Maria S. Salinas, president and CEO of the Los Angeles Area Chamber of Commerce, which serves more than 235,000 businesses, said passing Proposition 16 also would provide a much-needed boost to minority-owned businesses.


“I can see daily the lack of opportunities that small businesses have to advance or win public contracts,” Salinas said, “and it is not because they are not competent, it is because they do not have the opportunity to compete with other larger businesses.”

Since the pandemic began, a record number of minority-owned businesses nationwide have closed. There was a 41% decrease in the number of Black business owners from February to April, and a 32% drop in Latino business owners. Asian businesses reported closings at 26%, and non-Latino white businesses declined by 17%, according to an analysis by Robert Fairlie, an economics professor at UC Santa Cruz.

Jason Xu, vice president of the Silicon Valley Chinese Association Foundation, a leading opponent of Proposition 16, says affirmative action discriminates against qualified Asian Americans.

“Merit is what must count to have access to high-level education, job offers or public contracts,” Xu said.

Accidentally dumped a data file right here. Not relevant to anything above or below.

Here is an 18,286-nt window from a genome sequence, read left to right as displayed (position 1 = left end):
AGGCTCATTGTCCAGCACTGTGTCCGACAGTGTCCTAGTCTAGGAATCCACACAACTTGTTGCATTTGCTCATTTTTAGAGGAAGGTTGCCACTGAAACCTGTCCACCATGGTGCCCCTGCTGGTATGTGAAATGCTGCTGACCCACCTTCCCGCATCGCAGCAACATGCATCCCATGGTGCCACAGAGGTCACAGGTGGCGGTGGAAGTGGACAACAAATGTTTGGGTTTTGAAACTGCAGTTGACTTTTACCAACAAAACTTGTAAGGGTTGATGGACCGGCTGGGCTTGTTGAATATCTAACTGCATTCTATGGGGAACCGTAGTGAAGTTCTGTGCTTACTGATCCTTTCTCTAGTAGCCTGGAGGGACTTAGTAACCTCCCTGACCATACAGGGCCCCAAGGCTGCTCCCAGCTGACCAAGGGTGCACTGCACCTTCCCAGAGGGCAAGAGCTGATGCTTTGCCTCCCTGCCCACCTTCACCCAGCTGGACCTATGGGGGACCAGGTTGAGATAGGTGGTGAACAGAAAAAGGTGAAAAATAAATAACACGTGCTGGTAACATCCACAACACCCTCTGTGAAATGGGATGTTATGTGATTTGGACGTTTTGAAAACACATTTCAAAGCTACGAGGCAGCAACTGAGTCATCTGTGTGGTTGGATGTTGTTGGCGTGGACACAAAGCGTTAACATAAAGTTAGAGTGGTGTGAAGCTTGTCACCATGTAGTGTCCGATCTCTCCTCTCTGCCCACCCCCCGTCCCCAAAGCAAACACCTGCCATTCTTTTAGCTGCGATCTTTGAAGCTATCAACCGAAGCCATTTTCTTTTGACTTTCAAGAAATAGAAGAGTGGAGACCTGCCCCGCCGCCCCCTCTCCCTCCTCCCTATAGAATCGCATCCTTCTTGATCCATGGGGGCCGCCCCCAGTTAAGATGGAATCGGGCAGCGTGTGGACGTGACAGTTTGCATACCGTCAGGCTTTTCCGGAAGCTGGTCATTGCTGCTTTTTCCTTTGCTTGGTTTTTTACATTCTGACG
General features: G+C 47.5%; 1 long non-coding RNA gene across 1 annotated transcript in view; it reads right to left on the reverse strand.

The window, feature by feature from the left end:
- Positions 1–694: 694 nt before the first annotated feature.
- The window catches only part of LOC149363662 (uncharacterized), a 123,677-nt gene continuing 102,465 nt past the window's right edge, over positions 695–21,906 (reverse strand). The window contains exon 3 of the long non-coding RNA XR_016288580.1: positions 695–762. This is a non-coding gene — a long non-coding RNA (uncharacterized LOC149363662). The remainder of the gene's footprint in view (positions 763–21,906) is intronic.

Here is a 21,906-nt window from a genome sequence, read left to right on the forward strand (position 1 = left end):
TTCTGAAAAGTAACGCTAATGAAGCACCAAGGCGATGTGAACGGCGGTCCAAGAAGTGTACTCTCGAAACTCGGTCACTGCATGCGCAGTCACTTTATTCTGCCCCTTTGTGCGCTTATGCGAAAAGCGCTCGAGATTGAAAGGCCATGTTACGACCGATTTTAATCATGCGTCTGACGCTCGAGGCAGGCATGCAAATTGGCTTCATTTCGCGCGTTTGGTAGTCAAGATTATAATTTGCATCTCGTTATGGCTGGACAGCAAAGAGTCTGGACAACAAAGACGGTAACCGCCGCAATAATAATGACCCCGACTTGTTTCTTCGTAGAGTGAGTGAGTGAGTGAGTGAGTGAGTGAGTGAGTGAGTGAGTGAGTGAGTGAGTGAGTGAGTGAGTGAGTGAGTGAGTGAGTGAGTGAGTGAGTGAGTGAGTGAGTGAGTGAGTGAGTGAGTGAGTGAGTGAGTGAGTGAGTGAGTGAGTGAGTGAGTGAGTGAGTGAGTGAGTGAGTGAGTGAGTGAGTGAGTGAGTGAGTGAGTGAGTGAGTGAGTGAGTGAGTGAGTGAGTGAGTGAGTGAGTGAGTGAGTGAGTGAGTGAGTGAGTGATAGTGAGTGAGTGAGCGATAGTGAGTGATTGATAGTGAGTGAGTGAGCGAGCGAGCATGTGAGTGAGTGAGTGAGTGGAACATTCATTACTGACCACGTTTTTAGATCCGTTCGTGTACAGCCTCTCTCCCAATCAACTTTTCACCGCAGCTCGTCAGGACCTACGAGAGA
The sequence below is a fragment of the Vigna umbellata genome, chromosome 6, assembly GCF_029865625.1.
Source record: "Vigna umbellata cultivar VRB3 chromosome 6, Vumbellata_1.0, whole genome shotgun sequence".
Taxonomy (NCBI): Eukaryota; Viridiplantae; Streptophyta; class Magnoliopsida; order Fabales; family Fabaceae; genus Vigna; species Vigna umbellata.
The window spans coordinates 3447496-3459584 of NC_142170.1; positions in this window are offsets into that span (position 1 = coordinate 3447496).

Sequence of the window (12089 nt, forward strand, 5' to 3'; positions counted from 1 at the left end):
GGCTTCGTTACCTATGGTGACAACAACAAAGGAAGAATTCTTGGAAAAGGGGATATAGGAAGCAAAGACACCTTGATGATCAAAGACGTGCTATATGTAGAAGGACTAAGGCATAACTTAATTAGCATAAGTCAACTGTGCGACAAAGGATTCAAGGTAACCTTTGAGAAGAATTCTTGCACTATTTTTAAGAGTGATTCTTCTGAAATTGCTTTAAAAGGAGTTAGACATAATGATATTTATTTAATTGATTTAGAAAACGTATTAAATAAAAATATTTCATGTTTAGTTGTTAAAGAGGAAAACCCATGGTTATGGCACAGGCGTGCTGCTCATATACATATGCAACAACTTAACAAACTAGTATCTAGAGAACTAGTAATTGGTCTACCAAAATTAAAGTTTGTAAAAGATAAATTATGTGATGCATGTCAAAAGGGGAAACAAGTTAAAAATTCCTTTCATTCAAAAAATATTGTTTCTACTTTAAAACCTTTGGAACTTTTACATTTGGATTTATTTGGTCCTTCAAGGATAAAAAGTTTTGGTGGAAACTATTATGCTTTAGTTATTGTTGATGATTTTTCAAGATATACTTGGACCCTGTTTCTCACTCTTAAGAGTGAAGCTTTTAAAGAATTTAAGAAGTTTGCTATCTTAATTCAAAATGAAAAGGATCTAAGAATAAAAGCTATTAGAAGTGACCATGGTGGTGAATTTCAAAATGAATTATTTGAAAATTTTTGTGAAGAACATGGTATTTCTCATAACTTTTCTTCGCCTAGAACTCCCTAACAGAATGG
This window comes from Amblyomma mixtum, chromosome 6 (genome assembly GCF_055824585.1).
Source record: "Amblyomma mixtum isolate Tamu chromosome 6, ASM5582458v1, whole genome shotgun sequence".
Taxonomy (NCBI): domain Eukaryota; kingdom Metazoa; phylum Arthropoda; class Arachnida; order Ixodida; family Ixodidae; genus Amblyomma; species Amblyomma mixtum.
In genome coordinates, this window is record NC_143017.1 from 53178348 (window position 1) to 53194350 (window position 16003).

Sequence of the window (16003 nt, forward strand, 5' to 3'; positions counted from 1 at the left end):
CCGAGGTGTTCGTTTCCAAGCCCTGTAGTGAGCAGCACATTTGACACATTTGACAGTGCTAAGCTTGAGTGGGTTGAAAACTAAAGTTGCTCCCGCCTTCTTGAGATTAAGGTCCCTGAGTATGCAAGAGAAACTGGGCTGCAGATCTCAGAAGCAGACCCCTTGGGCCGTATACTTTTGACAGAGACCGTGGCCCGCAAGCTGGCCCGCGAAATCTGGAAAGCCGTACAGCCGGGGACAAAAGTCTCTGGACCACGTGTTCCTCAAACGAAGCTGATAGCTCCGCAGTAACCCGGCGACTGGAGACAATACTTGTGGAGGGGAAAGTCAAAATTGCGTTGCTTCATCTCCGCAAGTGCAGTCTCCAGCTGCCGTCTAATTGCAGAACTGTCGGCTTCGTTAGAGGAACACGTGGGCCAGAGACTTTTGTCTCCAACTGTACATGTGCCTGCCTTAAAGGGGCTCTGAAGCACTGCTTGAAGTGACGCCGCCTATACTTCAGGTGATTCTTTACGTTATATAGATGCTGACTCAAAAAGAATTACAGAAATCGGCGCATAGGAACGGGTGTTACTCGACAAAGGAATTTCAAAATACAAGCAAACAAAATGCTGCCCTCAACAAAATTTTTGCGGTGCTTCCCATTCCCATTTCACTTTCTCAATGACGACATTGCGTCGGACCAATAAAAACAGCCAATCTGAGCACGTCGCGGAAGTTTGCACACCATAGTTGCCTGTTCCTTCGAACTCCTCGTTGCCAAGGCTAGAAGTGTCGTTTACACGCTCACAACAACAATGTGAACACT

Xu argues that if the goal is “equality,” then Asians can ask to be more represented in Hollywood movies or professional sports teams, “even if those are not their talents.”

Bethany Huang, a UC Irvine freshman studying political science and music, also opposes Proposition 16.


Asians make up 35% of UC admissions, but the 18-year-old fears that if the proposition passes, Asian students who deserve to be admitted based on merit will not make the cut.

“The proposition wants to give preference to Blacks and Latinos when California is made up of many diverse minorities,” Huang said. “If you want to end systematic racism, you should not focus on two colors but on all.”

The movement for more inclusion and race equality comes amid growing criticism of the soaring costs of higher education and mass protests this year against police violence and discrimination.

Vincent Pan, co-executive director of Chinese for Affirmative Action, a community-based social justice organization in San Francisco pushing for Proposition 16, says organizations like his are educating voters through advertisements targeted to Asian, Black and Latino communities.

“For now, we are doing the job of informing and telling them that we all need an opportunity,” Pan said, “including the poor, the minorities, whether we are Chinese, Black or Latino.”